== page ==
Climate Change & Plant Hardiness Zones

By Agnes Palys-McLean

Most of us are familiar with plant hardiness zones that appear in many plant and seed catalogs.  They serve as a guide to help determine which plants and trees are best suited for our growing area and which are likely to die due to the cold.

The United States Department of Agriculture (USDA) plant zone hardiness maps go back to the 1960s.  They are based on the coldest temperatures of the year at each location, averaged over a 30-year period.

There are a total of 13 zones which are further subdivided into “a” and “b” categories.  Each zone represents a 10 degree Fahrenheit (F) difference in average low temperatures.  The “a” and “b” categories narrow it to 5 degree F increments. In the continental United States, the zones range from 2-10.

Over the years, climate change has caused these zones to creep northward as the average low temperatures are increasing. This change means that some plant species that did not previously grow in a certain zone can now be planted there. This can also mean that unwanted invasive species may now thrive where they had not before.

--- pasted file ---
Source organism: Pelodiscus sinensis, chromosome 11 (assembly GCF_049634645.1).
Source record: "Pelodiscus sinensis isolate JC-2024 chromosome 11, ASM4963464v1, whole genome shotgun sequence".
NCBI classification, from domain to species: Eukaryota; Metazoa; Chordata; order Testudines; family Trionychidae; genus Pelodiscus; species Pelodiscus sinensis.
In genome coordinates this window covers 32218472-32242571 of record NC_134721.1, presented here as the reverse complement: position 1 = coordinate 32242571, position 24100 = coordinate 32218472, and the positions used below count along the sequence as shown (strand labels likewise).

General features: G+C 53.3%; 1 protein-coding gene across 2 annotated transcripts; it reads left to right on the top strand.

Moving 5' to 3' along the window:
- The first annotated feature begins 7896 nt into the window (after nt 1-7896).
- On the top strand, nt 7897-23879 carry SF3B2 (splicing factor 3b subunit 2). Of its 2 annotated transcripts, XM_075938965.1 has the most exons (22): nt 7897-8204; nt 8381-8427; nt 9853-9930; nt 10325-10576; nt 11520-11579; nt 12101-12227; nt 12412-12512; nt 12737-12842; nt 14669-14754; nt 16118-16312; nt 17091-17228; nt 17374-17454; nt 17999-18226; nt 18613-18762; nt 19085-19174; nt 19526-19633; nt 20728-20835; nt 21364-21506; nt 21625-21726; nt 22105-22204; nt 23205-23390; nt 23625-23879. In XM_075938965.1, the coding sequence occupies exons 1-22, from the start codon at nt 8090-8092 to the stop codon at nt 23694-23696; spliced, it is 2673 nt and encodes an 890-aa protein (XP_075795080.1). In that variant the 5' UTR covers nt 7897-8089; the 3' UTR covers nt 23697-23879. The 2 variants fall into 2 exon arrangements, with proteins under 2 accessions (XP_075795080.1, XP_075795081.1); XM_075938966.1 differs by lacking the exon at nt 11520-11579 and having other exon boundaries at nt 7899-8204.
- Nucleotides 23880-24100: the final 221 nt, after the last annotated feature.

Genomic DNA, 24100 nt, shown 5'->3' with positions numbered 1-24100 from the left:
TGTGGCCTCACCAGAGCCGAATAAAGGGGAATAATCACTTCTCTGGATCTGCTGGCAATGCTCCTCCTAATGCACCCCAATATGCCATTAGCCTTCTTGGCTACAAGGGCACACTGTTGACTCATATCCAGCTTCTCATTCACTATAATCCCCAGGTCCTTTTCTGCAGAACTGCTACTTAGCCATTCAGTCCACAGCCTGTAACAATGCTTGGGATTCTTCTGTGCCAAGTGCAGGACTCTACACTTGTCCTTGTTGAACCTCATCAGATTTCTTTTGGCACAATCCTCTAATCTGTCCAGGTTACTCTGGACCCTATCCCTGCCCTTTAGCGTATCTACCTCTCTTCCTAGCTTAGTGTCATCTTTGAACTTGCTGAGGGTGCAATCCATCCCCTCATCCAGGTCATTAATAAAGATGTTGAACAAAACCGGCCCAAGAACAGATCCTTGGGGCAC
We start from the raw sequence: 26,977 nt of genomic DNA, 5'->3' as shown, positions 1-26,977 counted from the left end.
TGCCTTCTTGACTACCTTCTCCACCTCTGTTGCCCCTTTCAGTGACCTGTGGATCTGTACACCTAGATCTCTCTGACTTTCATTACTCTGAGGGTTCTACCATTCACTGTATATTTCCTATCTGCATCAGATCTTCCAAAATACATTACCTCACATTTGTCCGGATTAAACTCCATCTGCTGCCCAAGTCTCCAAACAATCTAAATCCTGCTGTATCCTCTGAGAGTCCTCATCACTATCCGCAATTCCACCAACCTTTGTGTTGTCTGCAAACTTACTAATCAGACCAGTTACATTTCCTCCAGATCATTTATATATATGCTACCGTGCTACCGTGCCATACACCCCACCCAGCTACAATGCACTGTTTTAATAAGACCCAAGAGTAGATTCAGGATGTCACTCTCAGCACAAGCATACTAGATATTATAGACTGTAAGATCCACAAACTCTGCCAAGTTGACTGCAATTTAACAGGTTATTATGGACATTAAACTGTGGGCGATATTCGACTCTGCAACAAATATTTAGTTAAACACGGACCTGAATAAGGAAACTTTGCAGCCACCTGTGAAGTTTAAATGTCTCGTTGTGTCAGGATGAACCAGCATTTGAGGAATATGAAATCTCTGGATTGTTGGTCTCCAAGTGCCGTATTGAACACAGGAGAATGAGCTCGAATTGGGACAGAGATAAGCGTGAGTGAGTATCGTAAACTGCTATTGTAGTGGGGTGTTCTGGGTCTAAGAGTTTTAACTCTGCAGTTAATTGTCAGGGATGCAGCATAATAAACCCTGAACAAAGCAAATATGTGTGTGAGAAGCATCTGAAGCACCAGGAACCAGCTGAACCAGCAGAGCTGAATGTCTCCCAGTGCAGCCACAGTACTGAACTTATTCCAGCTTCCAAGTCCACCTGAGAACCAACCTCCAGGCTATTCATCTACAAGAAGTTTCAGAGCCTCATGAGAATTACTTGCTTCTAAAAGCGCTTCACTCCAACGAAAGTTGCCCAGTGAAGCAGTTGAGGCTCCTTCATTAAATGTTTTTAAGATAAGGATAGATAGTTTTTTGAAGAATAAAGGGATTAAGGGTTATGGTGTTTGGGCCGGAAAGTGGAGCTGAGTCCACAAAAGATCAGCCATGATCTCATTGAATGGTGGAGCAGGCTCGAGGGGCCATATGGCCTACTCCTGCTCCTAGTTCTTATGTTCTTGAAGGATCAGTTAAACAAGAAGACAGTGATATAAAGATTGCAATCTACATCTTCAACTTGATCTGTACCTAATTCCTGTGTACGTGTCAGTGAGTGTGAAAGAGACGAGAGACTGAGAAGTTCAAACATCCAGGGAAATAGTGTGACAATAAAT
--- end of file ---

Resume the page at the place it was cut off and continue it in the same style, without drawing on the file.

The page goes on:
Up until 2012, San Antonio’s hardiness zone category was designated as 8b.  The average lowest temperature range was 15-20 degrees F.  The San Antonio area was changed to 9a in 2012 (average low temperature of 20-25 degrees F) due to increasing temperatures from climate warming.   Northern Bexar county remains in category 8b.    Of course, these numbers are not absolute. Year to year volatility could mean that one cold year would wipe out some less hardy plants.

Keep in mind that many other factors can affect a plant’s hardiness.  Soil conditions, humidity, rainfall, elevation and light conditions must be taken into account. Microclimates also can exist within certain zones, with their own unique plants.

We can expect that the plant hardiness zones will continue to shift northward as our climate continues to warm. The last 10 years have seen the biggest increase in global temperatures and those changes will only be reflected in the next update from the USDA.